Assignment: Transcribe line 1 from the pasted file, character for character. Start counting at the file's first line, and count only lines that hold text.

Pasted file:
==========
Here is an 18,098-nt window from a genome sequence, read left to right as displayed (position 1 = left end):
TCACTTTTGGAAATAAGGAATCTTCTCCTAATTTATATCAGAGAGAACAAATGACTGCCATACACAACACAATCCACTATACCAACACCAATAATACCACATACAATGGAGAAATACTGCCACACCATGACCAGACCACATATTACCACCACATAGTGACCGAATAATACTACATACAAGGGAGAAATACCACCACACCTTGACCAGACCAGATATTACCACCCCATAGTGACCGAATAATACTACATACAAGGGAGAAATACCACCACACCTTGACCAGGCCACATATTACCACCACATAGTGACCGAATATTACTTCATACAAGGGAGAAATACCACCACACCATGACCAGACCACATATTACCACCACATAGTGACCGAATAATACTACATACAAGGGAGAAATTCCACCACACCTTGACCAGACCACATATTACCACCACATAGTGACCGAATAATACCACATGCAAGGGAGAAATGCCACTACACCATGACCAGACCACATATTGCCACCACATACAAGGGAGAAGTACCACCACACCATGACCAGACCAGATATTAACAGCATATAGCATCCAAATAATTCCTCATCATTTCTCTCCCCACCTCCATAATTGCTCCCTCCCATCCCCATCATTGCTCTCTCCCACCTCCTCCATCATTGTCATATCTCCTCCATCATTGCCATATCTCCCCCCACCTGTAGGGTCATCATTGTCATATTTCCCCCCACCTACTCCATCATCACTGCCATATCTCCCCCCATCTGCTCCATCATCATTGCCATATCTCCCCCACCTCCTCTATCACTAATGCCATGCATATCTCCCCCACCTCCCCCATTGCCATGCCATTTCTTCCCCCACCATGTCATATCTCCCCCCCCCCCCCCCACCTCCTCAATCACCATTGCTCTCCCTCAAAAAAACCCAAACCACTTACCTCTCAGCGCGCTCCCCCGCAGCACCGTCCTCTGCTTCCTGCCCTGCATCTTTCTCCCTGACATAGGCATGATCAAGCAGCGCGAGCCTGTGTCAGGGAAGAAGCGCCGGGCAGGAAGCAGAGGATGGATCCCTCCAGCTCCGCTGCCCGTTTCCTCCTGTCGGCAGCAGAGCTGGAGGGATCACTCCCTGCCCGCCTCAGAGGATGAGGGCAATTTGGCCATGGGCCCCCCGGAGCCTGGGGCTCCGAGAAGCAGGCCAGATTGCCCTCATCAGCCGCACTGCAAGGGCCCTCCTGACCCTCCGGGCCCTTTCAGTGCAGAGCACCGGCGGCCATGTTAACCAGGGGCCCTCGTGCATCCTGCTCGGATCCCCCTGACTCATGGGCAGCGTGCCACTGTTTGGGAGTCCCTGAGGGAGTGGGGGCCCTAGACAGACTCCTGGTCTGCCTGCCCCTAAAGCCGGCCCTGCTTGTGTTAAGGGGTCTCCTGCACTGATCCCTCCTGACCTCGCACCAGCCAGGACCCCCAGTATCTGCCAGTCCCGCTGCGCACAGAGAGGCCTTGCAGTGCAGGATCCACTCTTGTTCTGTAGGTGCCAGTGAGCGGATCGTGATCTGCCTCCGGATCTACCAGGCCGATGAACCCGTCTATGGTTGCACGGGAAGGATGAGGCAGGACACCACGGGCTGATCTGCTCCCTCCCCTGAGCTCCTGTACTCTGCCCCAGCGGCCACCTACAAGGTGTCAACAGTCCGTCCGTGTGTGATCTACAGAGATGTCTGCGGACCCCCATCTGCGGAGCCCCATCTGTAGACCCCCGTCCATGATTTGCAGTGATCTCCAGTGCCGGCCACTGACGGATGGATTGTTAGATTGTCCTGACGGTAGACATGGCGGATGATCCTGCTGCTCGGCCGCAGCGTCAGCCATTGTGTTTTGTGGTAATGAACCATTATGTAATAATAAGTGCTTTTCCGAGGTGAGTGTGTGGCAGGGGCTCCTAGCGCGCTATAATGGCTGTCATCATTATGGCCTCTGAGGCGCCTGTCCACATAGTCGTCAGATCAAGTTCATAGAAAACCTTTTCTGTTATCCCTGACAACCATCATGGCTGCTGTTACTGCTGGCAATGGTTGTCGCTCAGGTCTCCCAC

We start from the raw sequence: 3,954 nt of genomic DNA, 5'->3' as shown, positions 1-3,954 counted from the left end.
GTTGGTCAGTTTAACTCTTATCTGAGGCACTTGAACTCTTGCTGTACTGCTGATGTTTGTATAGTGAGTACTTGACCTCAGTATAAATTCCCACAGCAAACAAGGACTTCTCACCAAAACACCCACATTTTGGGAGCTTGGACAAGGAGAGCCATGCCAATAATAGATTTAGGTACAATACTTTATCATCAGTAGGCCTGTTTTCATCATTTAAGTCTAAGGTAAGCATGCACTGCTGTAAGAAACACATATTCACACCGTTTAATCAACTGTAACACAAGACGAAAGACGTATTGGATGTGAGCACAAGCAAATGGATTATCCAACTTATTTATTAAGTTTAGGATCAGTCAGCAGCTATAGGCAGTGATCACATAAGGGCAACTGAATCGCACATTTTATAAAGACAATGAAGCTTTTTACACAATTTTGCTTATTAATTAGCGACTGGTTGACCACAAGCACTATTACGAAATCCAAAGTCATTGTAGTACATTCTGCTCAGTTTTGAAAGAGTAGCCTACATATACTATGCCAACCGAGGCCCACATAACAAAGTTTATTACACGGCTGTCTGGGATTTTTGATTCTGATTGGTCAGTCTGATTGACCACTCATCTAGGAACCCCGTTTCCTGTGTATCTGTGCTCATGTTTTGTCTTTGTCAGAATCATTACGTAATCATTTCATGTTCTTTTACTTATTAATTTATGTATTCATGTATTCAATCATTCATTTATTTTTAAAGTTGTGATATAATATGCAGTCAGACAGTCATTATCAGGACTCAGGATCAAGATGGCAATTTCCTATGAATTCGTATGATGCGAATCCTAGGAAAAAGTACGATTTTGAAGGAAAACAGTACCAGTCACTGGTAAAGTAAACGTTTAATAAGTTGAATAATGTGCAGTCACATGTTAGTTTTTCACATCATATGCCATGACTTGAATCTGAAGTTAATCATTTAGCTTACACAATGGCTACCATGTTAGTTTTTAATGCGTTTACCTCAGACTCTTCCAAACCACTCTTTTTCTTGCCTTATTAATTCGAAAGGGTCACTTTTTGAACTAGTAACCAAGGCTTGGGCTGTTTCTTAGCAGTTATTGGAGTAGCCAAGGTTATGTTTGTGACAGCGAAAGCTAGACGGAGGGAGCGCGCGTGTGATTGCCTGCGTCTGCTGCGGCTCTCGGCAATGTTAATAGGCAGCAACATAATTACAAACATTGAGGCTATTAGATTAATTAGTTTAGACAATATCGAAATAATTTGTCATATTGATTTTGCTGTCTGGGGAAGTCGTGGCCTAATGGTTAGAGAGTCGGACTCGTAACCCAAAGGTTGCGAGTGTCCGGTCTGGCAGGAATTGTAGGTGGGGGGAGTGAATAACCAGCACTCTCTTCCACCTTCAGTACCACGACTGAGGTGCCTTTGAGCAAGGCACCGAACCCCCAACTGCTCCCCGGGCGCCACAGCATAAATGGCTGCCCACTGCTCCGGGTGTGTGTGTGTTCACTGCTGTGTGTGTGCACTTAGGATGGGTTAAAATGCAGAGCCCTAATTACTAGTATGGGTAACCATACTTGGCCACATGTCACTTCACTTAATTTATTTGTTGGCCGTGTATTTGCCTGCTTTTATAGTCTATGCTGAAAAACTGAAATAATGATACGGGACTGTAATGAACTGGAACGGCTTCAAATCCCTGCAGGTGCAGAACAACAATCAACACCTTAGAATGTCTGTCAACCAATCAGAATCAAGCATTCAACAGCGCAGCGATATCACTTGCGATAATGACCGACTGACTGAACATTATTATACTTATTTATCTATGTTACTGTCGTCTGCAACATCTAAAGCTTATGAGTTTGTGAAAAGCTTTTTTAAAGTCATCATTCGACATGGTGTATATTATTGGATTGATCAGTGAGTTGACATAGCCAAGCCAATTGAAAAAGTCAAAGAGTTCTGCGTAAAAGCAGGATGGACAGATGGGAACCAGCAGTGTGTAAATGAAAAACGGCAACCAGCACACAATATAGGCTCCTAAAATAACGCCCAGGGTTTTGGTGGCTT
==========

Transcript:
Here is an 18,098-nt window from a genome sequence, read left to right as displayed (position 1 = left end):